The Mason City Globe-Gazette from Mason City, Iowa on March 17, 1937 · Page 3
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March 17, 1937

The Mason City Globe-Gazette from Mason City, Iowa · Page 3

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Mason City, Iowa
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Wednesday, March 17, 1937
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Page 3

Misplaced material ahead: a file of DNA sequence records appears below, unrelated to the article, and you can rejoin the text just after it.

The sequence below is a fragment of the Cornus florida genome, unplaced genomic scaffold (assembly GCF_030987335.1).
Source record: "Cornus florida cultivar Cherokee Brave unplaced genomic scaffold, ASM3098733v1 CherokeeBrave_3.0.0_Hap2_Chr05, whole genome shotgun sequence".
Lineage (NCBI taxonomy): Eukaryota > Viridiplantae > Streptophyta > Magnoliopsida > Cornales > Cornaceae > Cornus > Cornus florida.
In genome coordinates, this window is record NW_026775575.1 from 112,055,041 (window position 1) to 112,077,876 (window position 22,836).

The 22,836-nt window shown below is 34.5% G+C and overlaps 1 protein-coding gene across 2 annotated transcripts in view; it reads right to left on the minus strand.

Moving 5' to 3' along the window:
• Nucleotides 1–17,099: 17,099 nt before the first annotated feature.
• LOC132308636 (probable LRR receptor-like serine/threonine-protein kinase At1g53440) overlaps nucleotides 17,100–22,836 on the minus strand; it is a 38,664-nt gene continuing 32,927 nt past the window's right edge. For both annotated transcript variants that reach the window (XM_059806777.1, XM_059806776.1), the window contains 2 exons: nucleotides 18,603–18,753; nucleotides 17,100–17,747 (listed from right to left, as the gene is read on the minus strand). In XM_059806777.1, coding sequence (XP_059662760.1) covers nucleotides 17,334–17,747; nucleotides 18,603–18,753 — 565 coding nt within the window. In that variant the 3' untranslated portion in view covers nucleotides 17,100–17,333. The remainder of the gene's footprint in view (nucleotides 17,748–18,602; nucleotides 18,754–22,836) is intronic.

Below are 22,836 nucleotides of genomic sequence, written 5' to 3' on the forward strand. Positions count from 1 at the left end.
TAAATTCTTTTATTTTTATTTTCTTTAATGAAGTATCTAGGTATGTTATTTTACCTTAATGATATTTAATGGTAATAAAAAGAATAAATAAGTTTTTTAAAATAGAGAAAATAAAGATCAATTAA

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.MASON CITY GLOBE-GAZETTE, MARCH 17 · 1937 .THREE. TR ADEHOME H AS NEW EQUIPMENT 'All Departments of Local Shoe Store Modernized · in Past Weeks. The Tradehome shoe store, located at 18 South Federal avenue ior the past eight years, has undergone a complete modernization program during the past few weeks. Every new and modern convenience known to the shoe business has been incorporated in both the interior and exterior of the store. New neo-classic modern influences dominate throughout the store. A new ceiling has been installed and new beautiful semi-indirect lighting fixtures light the many innovations and attractive displays. Full length mirrors have also been installed for the i venience of modern youth. Hosiery Line Stocked. A new hosiery bar has also been installed in which a complete line of popular priced hose for men and women is to be featured. The windows of the store are the most beautiful it has had. Backgrounds studies of white and American Beauty and glistening chromium plated and glass modern fixtures set off the lovely new Easter styles of footwear in a glamorous symphony of color. "I am proud of my new store and I hope not only to make my old friends more comfortable but also to make many new friends," said A. M. Ady, local manager, who has been identified with the store since its opening here. Start New Program. "The modernization of the Mason City store is part of our program to bring to moderate sized communities modern up-to-date stores with all the convenience and with styles and values heretofore available only in metropolitan cities, 11 said Arthur Gale, vice president of the company, who is in Mason City to supervise the instalation of new window displays. "In addition to the. modernization of the Mason City store we have an elaborate advertising program that makes the largest investment in publicity in many years. I feel confident that our courage to proceed along these lines will be justified by our rapid economic recovery." ,! Return to Mexico City Is Described by Mrs. Kinney Museums and Restorations* of Ancient Ruins Hold Traveler's Interest. EDITOR'S NOTE: Below is the third of a scries of letters based upon a trip through old Mexico, written by Mrs. Inez Kinney, one of Mason City's most traveled c i t i z e n s . She writes this from Los Angeles, Cal. Dear Friends: Back in sunny California (there were two sunny days since the arrival) it may be difficult to tear the attention from the enchantments of the "City of the Angels," though somehow there's the assurance that it won 1 ! be too much of a strain, now while the spell of the Aztec city remains. On landing from the Ward liner "Orizaba," at Vera Cruz, it was decided to remain over night in order to make the 12 hour run to Mexico City by v daylight. The afternoon and evening were spent pleasantly, sightseeing, dining on. the sidewalk of a good restaurant which faced the central Plaza and enjoying the interesting spectacle of the famous "Paseo." Girls Promenade. Girls promenading around the circular walk and the boys saun- ering along in the opposite direc- ion on the outer side of the walk. *he populace sitting hort distance from Germany will ship nearly 6,000,000 hats to other countries this year. . · Beans Can FpllowIngr. % our i .Bla : n,.of giving you unusual values, we are offering a Pound Can of Royal Gem Beans at 5 l /jc. This price is subject to stock on hand, and limit of 3 Cans (o a customer. Spaghetti Can 6 1 ic While they last, 15 oz. Cans of Royal Gem Spaghetti at the above price. SORGHUM--While hist, 18 oz. can, each they lOc Black Pepper Can 9c These are large 3 oz. cans, anil easily worth 15c each. Grapefruit Juice, Can Sc While they last, these 18 pz. cans of Grape Fruit Juice, very healthful, and a Real Bargain. DENATURED" ALCOHOL, gal- The above prices are just a few samples of our many good buys. Morris Food Store ^^\ SIXTH STREET S. W. Cigarettes Fresh Meat on seats the walk- irobably entertained by the smiles nd "eyes" exchanged by the ·oung people. . The short stretch of lowlands Dut of Vera Cruz made the beau- y and grandeur of the mountain cenery more striking, more im- ressive. From a section of pure- y tropical vegetation ·-- palms, eras, gardenias, orchids, and banana, orange, lime, lemon, papaya and numerous other fruit rees; cane, tobacco, coffee, and ineapple--one mounted to the .emperate region of cedar, pine, oak, and where a view of lofty peaks (Orizaba, 18,225 feet) were visible. The train climbs as high as 11,000 feet above sea level. At sizable stations picturesque its miracle well, Indian market, the Teneyuca pyramid, Xochimilco (Floating gardens) and old Churubusco monastery, (1590). When the trip to Mexico proper and Yucatan was planned it was decided to try for some ancient legends of the country and this hope has been realized in a measure. The Jegend of the "Senora of Guadalupe" has a chief place in the collection. Three Civilizations. The Pyramid of Teneyuca, quite recently restored, also has its story -- all too lengthy to include in a letter. Teneyuea represents the work and culture of three civilizations -- Nahua, Toltec and Aztec. As Professor Deverdun put it, The Toltecs covered and built over the Nahua; the Aztecs covered the Toltecs and the Spanish covered the Aztecs (not merely covered, but attempted to destroy.) Here the Plumed Serpent is in evidence and the various types of stone work clearly apparent. The time at Xochimilco was an interval extraordinary -- from time total, a moment set apart. The colorful vendors, the vista of canals, the flowers, the luncheon party at the Moctezuma restaurant (situated on the main canal) the ride -- with native music -- in the large canoe, (Capper Caps,) the small canoes with flowers everywhere; the 500 canals with flower- studded banks, all made for an experience unusually p 1 e a s i ng. One marring feature was the per- sistant native photographer who followed along in his canoe taking, developing and printing pictures enroute, then sending boys aboard our canoe to sell. When several are at work and the small salesmen obstruct our view and distract the attention from the interesting spectacle, the thing becomes a bit annoying. SCHOOLBOYS FORM PATROL St. Joseph's Unit to Be Used for Safety of Children. The St. Joseph school is to have a regular school boy patrol under the sponsorship of a committee of men from the church. The committee met Wednesday morning and made plans with Sheriff Tim Phalen for the patrol boys. The boys will.be furnished belts, rain coats and hats, and a stop sign for the boys to work with. The school has had boys on the corners at the dismissal of the first and second grades but from now on the corner at the school, Fifth and Connecticut southeast, and at the church on the corner oC Fifth southeast and Georgia, will be patrolled by the boys in the morning, nnon and after school. The public is asked to observe the traffic laws and stop signs at these intersections. A meeting of the boys doing patrol work will be held in a short time to receive instructions in their duty as patrol boys. R. Winter Injured .When Truck Pinned Him in Excavation Richard Winter, West Haven, was injured while working at an excavation at 321 East State street about 10:30 o'clock Wednesday morning when a truck backed into him, pinning him to the wall of the excavation. X-ray pictures were to be taken of Mr. Winter Wednesday afternoon at the Park hospital, where he was taken in an ambulance following the accident. vendors o£ tropical swarmed the platforms. products Leaving the high, cool altitude the train dropped down to the cattle and grain belt, reached the naguoy haciendas, then on to the great plateau on which the City Mexico is built--on the site of :he city of the Aztecs. A city "airly cosmopolitan, where many types of people, architecture, ot profession and industry are found. The "Puro," the Mestizo, the Spaniard, the German, the Norte Americano and the Oriental. The amiable blending appears real. Museum of Interest. As. on another trip tp Mexico City,'· the'national museum : proved the chief object of interest in the city though the national palace, national library, Chapultepec palace, the Palace of Fine Arts, the market, the flower market, beautiful Alemeda plaza, etc., claimed their share of attention. The Palace of Fine Arts, begun during the Diaz regime and intended for a National Theater, has only recently been completed. It is one of the most beautifully finished buildings of its kind in the Americas, I believe. The first of the out of town "Pilgrimages" included the Guadalupe shrine, Pocito chapel with MODERN TYPEWRITING ON A WEEKLY BUDGET PLAN CORONA STA. N D AR D FLOATING SHIFT TQUCH SELECTOR ·cd m*ny other modem device* created for typing CMc 6d4_ efficiency ... You can buy yours on the convenient BUDGET PLAN WEEKLY MAX BOYD 111 E. State Mason City AKRON TRUSS CO. AKQON.OH1Q This Mark Your Assurance --that you have a genuine Akron.Truss. world famous for the relief, comfort and security it gives ruptured men. women and children. We are authorized Akron Truss Fitters, trained in correct truss fitting, and prepared lo guarantee every truss we soil. An Akron Truss is far superior Be sure you have the genuine. Consult our Expert Fitter Co. Sees Pyramids. On another interesting trip, a Hiram Brown Rites Held Here; B u r i a l at Elmwood Cemetery Funeral services for Hiram Egbert Brown, 83, who died at his residence, 320 Connecticut avenue northeast, Monday morning lowing a long illness, were 3 ostponement of Play, The Rock,' Announced by Baptist Minister Postponement of the play, "The Sock," by Mary Hamlin until aster Sunday evening was announced Wednesday by the Rev. J. Lee Lewis, pastor of the young people who are giving the play. A -velour burgundy color draped curtain has been purchased by the Hi-By and is being installed this week by their sponsors, Mr. and Mrs. C. M. Van Meter, of 1034 Fourth street southwest. Bob Buchanan is in charge of making the wings and. stage properties, while a large 13-20 back drop is being painted by Allan Patton. The scene represented is ilie sen of Galilee, the setting of the play for the two of the three acts. Considerable interest is being manifested as the time draws near. fol- held at the McAuley funeral · home Wednesday afternoon, the Formerly the Michael Drue Co. 5 South Federal Ave. Mason City AUTHORIZED EXCLUSIVE AKRON TRUSS FITTER stop was made to view the prison of Morelos and the wall where ho was shot. A quite extended visit was made to the-Monastery of Acolman, a climb to the roof up a winding stone stair was accomplished and IT; arded with a fine view. HoweveV, the chief objective on this journey was the Archeological zone of San Juan Teotihua- can. The main pyramid--The Sun --has been restored but the Moon and the many smaller mounds remain in much their condition as at the time of the Conquest. The Citadel, an immense walled quadrangle, having temple pyramids en each wall (the tour cardinal points and facing the Pyramid ot the Sun) a central pyramid, and the Temple of Quetzalcoatl, is some distance from the main pyramid. These have been restored and the Temple of Quetzalcoatl reveals another' temple, which us most magnificently engraved'and sculptured. The histories of these truly marvelous structures are told by archeologists and it must be chronicled that the stories do not always agree. Collection of [Material. The Pyramid of the Sun is entirely Toltec, while the Temple of Quetzalcoatl is Aztec. The structures are said to date from the fourth to the twelfth centuries though there is still some uncertainty. Returning to Mexico City, mention should be made of the modest collection of museum pieces made by n Jew nemed I. Tenebaum. A search and a study covering a period of 12 years has resulted in a mass of material, and conclusions which if proved true, are rather tremendous. He claims to have uncovered evidence t h a t t h e builders of the various historic civilization were the Hebraic origin--the Ten Lost Tribes and others. He declares he has deciphered the hieroglyphics; discovered the system of education which included everything f r o m the homely arts and crafts to the medical and dental professions. He has so grouped his models in sequence, that the development may be followed readily. He displays models of weights and scales, of "retorts," of "distillation," of gas making, of surgery and--skipping much--that of the stethoscope, dental instruments, etc. He has Adam and Eve and the Serpent Cain with the "mark on his forehead" and Abel lying prostrate. He claims to have proof that the Spanish burned Indies in (he Inquisition for keeping the Mosaic laws. A small piece from his collection was taken to an authority and pronounced genuine. The piece is now one of a small collection made on this visit to Mexico. One More Letter. Considering what is to be seen that is new, what is to do that is interesting and what is to be learned that is valuable, the time for departure comes all too soon. But the trip up the western coast should be left for one more short" letter. According to (hose "in the know," Mexico is fact approaching a crisis politically. With the advent of the tourist, prosperity appears well established. It was evident in Yucatan as well as in the more central states. The people are busy, well dressed, well nourished--excepting the usual small percentage. Cultural progress seems keeping pace with material improvements. But that there is a tension of feeling is evident also. Those who have are unwilling to relinquish to those who haven t, an age-old bone, always hard and bitter. Now that I am settled'for a time I shall hope for some letters from home. My present address is: The Touraine Apis., 447, So. Hope St., Los Angeles. Am hoping also for fine reports--not because this i" Hope street. Con Carinos, A. K. Rev. William Galbreth, pastor of the Olivet M. E. church, in charge. Mrs. C. E. Gilman sang "The Old Rugged Cross" and "Above the Bright Blue." Pallbearers were Norm Spuhler Ade Randall, H. H. Dim- and William Murray. Burial was at Elmwood cemetery. Mayor to Move Away. JO1CE--Dr. E. H. Ostrem spent a few days at home in Joice this week, before returning to Nevada where he is practicing. Dr. Ostrem intend? to move from Joice abou April 15, where lie has practicec 5 years. At prtsent he is mayor of Joice, He was first called to Nevada to practice for his brother who is also a dentist. "MAN IN STREET" BEGINS ON KGLO Program's Popularity Seen as Many Crowd Around Microphone. --More than 50 persons huddled around the microphone as KGLO's first "Man in the Street" program was put on the air Tuesday at 12:45 p. m. Men, women and children from Mason City, Meservey, Rockwell, Manly and Allison were interviewed on the inaugural program, conducted by Hank Hook, 'member of the KGLO staff, on the intersection of Federal avenue and Stiilo street. Questions asked were largely centered around St. Patrick's day and tlie legends pertaining to. the patron saint of Ireland. .When asked how lie felt about the impending legislation to rule out Fourth of July firecrackers in Iowa, one 13 year old boy piped up: "I'll go to Minnesota to do my shooting." Popular questions in relation to current events, as well as questions concerning general facts of history, geography and local events will be among those asked by "The Man in the Street." The 15 minute program will be conducted every weekday from 12:45 to 1 p. m. through the com-- .esy of the Petersen Roofing company, 425 South Federal avenue, Mason City, who handle and service Ruberoid rooting materials. At the Hospitals ·Mrs. E. L. Siesseger, 530 Seventh street southeast, was- admitted to the Park hospital Tuesday for treatment. A daughter weighing 7 pounds Gi/i ounces was born to Mr. and Mrs. Karl Johannsen, 83G Hampshire avenue northeast, at the Mercy hospital Tuesday. Vevn Hockenberry, 240 Sixth street southeast, was admitted to the Park hospital Tuesday for treatment. Mrs. J. H. Stanfield, 815 ington avenue northwest, was admitted to the Park hospital Tuesday for a minor operation. Clifford Molt, 623 Carolina avenue southeast, was admitted to the Park'hospital Tuesday for treatment. All Arc Offered Contracts. LELAND--The school board met Monday afternoon and all members of the faculty were offered their contracts for the coining year. WAKE UP YOUR LIVER BILE- Wilhoul Cifamel--AnJ You'll Jump Oul of Bed I'D Ihe Morning Rarin* lo Co The liver should pour out two JxraniU ol Uriuicl lulc into your bowcla daily. If this blla In not nowfnR freely. Tour fooitdocan'tilinnst It just dccnya m the bowels. Gas btoafci up your atomnch. You eot constipated. Youi whole Byslctn Es roiaoned nml you feel sour sunk nnd the world looks punk. L.ix«li«3 are only makeshifts. A mero bowel movement doesn't Bel ot the enuse. It t«kOB those BMil. old Cnrtcr'n Little Liver rim la get tlicae two pounds of bile flowina freely mid tnakuyou tcel"upatij up". Harmless. Scntlc. y c t n m m i n K In makinK l)i!e now freely. Ank forCurter'n Little Liver Pills by name. Stubbornly refuso anything «l«e. 2£o. 1 sold my small bicycle -- and bought this full size -- thru the WANT ADS A man wanted q small bike for his little fellow, so we sold him ours through the FOR SALE column. Then when 1 was ready to buy my f u l l size bike, we placed a Globe-Gazette WANTED ad, and sure enough, we got it right away. Dad calls us the happy, want-ad family, because we buy and sell through these inexpensive ads, Phone the Ad Taker at 3800 , Mason City Globe - Gazette "HOW MUCH WILL A PACKARD COST ME?" "ONLY 5 32 A MONTH, MR. JONES!" S END IN THE COUPON and you'll find that the Packard Six costs Jess to buy than you ever dared hope. And here's more good news . , . the Packard Six can challenge any car for low-cost operation. This is true for two reasons . . . First, because tbis powerful Six is unusually thrifty with gasoline. (Ask us co show you- tlie ncuial gas mileage that local owners are getting). Second, because the car is designed so simply that it costs very little to service. For example, most service operations can be performed on the Packard Six in less time, with less labor hours, than on cars lower in price! A S K T if E M A N And the Packard Six will not only need very little service but will last longer. This long mechanical life, coupled with the famous lines that keep Packards looking like Packard?, make it the ideal car for the man who buys out of income. So fill out and mail the coupon, and get tbe pleasantest surprise in motoring! HERES A N EASY WAY TO GET THE FIGURES FOR OUR OWN CASE ! F I L L I N T H I S C O U P O N -- M A I L T O D A Y 1 TOM SUaiiMEKIfAYS 120 N. Delaware Mason City, Iowa Gentlemen: My present car is a_ (mike) (year) My spccdomcccr (model) m ] IcS How much do you i h i n k you could allow me on a. traJc-in for a Packard Six! Would this cover ihe down payment? How small, then, would my monthly payment be? State TOM SUMMERHAYS CO. 120 North Delaware Aye. Phone 1212